- Series: Christian Answers to Hard Questions
- Paperback: 32 pages
- Publisher: P & R Publishing (April 14, 2014)
- Language: English
- ISBN-10: 1596389176
- ISBN-13: 978-1596389175
- Product Dimensions: 4.9 x 0.2 x 8.4 inches
- Shipping Weight: 2.4 ounces (View shipping rates and policies)
- Average Customer Review: 3.5 out of 5 stars See all reviews (2 customer reviews)
- Amazon Best Sellers Rank: #1,739,185 in Books (See Top 100 in Books)
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Did Adam Exist? (Christian Answers to Hard Questions series) Paperback – April 14, 2014
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"Poythress boldly and knowledgeably tackles some of the scientific reasoning that some have used to argue that humans are nothing more than advanced apesreasoning that would conclude that our Bible-based notions of Adam and Eve are false. Poythresss own mathematical sophistication and philosophical acumen enable him to assess these lines of reasoning in order to show that they need not lead us to such disappointing conclusions. In all of this Poythress exemplifies the right use of critical thinking in science and in faith." --C. John ("Jack") Collins, PhD, Professor of Old Testament, Covenant Theological Seminary
"Most non-scientists dont know what to make of scientific arguments questioning the historicity of Genesis, and most theologians do not feel competent to evaluate the scientific arguments, or their reliability. There is therefore a great need for a book like Did Adam Exist? In it, Dr. Poythress, who is well-informed on the subject, breaks down the main scientific arguments about human origins in ways accessible to the general reader. He asks pertinent questions about how the prevailing Darwinian framework affects the conclusions some scientists have drawn, and shows that these conclusions may be premature or unjustified. He also presents ways that Scripture and science may be reconciled from a faithful Reformed perspective. These are difficult and broad-ranging topics; Dr. Poythress is to be commended for addressing them." --Ann Gauger, Ph.D., Senior Research Scientist, Biologic Institute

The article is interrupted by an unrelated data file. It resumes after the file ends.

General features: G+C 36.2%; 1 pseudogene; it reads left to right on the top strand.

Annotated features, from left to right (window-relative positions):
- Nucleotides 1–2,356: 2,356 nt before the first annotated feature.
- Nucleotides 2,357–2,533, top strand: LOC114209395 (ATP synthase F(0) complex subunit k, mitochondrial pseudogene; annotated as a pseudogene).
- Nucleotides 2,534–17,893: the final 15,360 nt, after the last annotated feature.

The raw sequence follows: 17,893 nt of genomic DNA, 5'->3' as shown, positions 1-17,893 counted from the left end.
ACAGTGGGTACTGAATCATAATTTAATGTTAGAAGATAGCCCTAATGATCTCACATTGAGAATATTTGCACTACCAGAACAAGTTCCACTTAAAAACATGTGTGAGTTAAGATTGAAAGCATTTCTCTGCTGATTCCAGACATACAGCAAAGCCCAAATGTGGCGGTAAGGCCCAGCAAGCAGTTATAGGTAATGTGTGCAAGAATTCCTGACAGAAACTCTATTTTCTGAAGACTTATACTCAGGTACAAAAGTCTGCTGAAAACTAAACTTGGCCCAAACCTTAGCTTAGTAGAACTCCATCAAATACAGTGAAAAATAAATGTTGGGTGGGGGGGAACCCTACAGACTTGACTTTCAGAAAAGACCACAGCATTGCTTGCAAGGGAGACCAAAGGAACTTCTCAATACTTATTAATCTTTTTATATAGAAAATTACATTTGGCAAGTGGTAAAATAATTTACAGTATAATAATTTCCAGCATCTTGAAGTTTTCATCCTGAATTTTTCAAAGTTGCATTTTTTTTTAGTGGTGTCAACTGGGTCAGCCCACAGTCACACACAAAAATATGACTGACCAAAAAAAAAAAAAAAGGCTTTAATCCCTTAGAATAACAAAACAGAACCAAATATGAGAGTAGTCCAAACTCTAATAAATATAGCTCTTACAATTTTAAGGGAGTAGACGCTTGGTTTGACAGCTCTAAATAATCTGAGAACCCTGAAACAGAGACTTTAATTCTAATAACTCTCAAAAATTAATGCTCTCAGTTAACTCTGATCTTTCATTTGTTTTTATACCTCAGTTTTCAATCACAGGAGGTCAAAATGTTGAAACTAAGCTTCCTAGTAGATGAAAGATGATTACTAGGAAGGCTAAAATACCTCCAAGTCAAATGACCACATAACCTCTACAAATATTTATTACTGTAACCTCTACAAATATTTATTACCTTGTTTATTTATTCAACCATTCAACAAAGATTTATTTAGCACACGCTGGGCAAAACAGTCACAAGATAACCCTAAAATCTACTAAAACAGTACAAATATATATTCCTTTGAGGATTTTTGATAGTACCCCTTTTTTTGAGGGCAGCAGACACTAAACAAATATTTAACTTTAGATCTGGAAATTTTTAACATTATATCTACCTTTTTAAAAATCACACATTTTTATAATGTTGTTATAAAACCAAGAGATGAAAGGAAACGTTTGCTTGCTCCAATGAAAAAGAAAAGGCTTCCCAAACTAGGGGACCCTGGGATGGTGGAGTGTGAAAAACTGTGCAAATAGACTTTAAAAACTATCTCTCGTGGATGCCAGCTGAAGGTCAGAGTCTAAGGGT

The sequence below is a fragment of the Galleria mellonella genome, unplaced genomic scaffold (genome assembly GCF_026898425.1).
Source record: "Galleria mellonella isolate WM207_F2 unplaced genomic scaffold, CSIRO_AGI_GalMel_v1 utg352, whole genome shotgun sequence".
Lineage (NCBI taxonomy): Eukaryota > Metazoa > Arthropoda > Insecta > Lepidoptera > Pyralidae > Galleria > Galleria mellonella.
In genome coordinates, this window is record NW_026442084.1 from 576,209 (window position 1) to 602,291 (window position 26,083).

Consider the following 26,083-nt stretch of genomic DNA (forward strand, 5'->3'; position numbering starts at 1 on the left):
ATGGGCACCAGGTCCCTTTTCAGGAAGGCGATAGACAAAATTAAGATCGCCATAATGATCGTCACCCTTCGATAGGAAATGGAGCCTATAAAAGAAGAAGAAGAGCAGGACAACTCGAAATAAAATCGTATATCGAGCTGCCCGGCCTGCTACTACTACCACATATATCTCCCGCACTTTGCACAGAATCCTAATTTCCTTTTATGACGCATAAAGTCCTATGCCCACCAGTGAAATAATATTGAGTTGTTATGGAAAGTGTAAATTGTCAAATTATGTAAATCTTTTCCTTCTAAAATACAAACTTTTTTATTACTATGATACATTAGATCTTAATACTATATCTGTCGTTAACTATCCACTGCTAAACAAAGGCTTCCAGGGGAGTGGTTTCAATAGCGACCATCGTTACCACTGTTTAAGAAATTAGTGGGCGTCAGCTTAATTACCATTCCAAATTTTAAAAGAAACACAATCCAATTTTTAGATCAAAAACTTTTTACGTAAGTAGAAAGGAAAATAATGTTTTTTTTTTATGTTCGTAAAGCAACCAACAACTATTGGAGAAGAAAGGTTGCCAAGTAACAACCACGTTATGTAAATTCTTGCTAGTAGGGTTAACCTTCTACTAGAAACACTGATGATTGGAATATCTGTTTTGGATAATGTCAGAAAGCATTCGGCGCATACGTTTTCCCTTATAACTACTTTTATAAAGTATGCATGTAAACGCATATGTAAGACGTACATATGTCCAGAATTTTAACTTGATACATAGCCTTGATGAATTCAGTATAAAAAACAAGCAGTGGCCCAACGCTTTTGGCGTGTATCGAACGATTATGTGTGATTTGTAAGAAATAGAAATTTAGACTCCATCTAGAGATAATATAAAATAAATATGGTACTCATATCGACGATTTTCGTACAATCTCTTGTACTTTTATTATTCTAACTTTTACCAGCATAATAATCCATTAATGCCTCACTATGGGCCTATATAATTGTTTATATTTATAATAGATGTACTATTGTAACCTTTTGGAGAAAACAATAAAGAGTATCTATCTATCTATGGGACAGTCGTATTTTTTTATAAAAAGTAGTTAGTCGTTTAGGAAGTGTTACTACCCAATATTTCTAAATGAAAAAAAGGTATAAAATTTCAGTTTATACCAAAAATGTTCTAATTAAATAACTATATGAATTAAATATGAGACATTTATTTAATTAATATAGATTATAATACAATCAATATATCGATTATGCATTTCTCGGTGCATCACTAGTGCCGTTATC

About the Author
Vern S. Poythress (BS, California Institute of Technology; MDiv and ThM, Westminster Theological Seminary; MLitt, University of Cambridge; DTh, Stellenbosch University; Ph.D., Harvard University) is Professor of New Testament Interpretation at Westminster Theological Seminary in Philadelphia.
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Top customer reviews